Is private currency history repeating itself?

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As I and others have said before, free banking & competitive currency provision either completely ignored, or unfairly dismissed by opponents who really don't know too much about the system. A recent example came on the FT's Alphaville blog. By author Izabella Kaminska, and entitled "Private money vs totally-public money, plus some history", it purported to show how cryptocurrency was just a rerun of earlier monetary struggles, looking specifically at the formation of the Bank of England:

As the BoE’s historical timeline helpfully points out, the BoE came into being when a private syndicate decided to risk all in 1688 by providing the UK government with funding when no-one else was prepared to do so. This ultimately proved to be a very good decision. It turns out lending money to government on terms you can enforce and control can be very profitable, especially if it leads to wise public investments that improve the wealth of the nation and make it easier to collect taxes as a result.

Soon enough the Bank’s success meant it could raise financing for both the government and private interests from almost anyone, issuing notes and deposits to all those who were prepared to do so.

Before the Bank knew it, its notes had become the most liquid and trusted in the land.

Open and shut then—free banking evolves naturally into superior central banking! Or maybe not. As George Selgin pointed out in the comments.

Ms. Kaminska goes out of her way to dismiss the famously efficient and stable Scottish system as an "oligopoly" without even bothering to offer any evidence that the banks in that system colluded or otherwise behaved differently than they might have had entry into the industry been unrestricted. (For her information on the Scottish system Ms. Kaminska relies on a single blog post that in turn draws on some untrustworthy sources, happily ignoring the extensive literature on the other side of the question.)

Ms. Kaminska then imagines that the English system's only fault lay, not in the dangerous concentration of privileges in the Bank of England, awarded it not owing to any enlightened concern about stability but simply in return for its fiscal support of the English government, but to the fact that that monopoly was as yet not complete!  In fact a currency monopoly is extremely dangerous because it immunizes the monopoly bank from the normal discipline of routine settlement, making it capable of acting as a sort of Pied Piper to less privileged banks.  (Peel's Act itself, in turn, caused trouble by undermining the English system's ability to accommodate changes in the British public's demand for currency.)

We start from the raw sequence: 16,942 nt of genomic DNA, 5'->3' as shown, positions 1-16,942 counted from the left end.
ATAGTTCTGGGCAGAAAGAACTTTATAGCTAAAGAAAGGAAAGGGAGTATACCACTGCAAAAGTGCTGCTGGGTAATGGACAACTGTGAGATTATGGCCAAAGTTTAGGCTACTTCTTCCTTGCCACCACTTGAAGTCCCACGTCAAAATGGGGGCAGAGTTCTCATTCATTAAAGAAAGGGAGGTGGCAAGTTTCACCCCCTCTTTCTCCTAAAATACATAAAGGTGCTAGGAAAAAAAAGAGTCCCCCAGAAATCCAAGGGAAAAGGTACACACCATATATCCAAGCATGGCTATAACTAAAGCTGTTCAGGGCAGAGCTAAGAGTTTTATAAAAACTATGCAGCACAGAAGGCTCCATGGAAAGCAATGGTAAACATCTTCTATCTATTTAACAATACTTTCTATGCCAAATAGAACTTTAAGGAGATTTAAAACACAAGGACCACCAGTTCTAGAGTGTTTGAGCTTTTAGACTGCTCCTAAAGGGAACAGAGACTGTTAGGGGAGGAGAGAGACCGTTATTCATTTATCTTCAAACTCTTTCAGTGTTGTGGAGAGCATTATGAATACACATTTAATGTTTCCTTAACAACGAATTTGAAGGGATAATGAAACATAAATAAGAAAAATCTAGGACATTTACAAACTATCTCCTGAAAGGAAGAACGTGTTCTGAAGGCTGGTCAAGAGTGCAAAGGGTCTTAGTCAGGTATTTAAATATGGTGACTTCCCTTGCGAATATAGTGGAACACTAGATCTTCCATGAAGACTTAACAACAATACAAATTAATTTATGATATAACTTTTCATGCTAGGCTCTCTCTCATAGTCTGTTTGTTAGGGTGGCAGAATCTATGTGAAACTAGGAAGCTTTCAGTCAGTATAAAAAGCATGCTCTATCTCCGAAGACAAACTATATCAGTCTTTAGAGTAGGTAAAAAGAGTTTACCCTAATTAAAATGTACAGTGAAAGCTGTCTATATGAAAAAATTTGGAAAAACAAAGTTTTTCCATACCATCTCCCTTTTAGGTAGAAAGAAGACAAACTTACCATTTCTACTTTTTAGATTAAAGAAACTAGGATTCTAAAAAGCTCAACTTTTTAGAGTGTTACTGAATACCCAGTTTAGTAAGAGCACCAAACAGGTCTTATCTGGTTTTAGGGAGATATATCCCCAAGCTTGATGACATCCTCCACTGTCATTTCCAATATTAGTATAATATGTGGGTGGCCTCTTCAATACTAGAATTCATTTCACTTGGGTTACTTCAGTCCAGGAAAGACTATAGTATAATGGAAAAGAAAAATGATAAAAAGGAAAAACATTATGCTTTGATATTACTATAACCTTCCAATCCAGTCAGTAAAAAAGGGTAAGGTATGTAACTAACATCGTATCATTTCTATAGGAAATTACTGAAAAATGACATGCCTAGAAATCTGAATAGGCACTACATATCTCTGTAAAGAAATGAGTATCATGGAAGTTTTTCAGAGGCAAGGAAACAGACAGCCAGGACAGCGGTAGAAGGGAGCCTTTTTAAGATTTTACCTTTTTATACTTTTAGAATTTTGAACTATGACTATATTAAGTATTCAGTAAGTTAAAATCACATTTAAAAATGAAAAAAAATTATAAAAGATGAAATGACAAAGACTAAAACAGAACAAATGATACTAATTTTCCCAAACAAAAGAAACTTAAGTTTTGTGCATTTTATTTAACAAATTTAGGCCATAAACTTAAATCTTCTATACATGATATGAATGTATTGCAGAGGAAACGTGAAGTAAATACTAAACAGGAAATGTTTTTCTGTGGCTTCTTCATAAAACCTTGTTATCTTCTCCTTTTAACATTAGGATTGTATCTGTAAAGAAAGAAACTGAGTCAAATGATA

In light of these facts, Ms. Kaminska's claim that English banking crises were caused by smaller joint-stock note issuing rivals, which were at last allowed to compete with it, albeit only outside of the main, metropolitan market, beginning in 1833, is utterly--I was going to write "laughably" except there's nothing fun about it--mistaken, as she might have discovered had she bothered to read, say, Walter Bagehot's Lombard Street, say, instead of copying and pasting from the Bank of England's own self-serving web pages. She would there have come across Bagehot's careful account of how England's artificially centralized "one reserve" system, dominated by the Bank of England in consequences of its accumulated privileges, exposed it to financial crises to which Scotland and other less centralized ('"natural") banking systems were immune.

The winds of political change

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UK by-elections (like last week's in Rochester and Strood, where the UK Independence Party gained its second MP) have always been an opportunity for electors to vent their contempt for the national politicians, before things return to normality at the general election. By-elections generally do not matter; general elections do. So voters' actions are perfectly rational. But few people, even the pollsters, are predicting that things will return to normal at the general election in May 2015. Though Scotland did not vote 'Yes' to independence in its recent referendum campaign, the performance of Labour, the main 'No' campaigners, was humiliatingly poor. But the Scottish National Party is now piling on support. It now has 90,000 members – roughly half the number that the Conservative and Labour parties are able to achieve, even though their UK-wide base is twelve times larger than Scotland alone. Again, the SNP has often done well in by-elections, but never managed to break through in UK national elections. But now there is a real feeling that normality will not return this time, and that the SNP will steal anything up to 40 Westminster seats from Labour.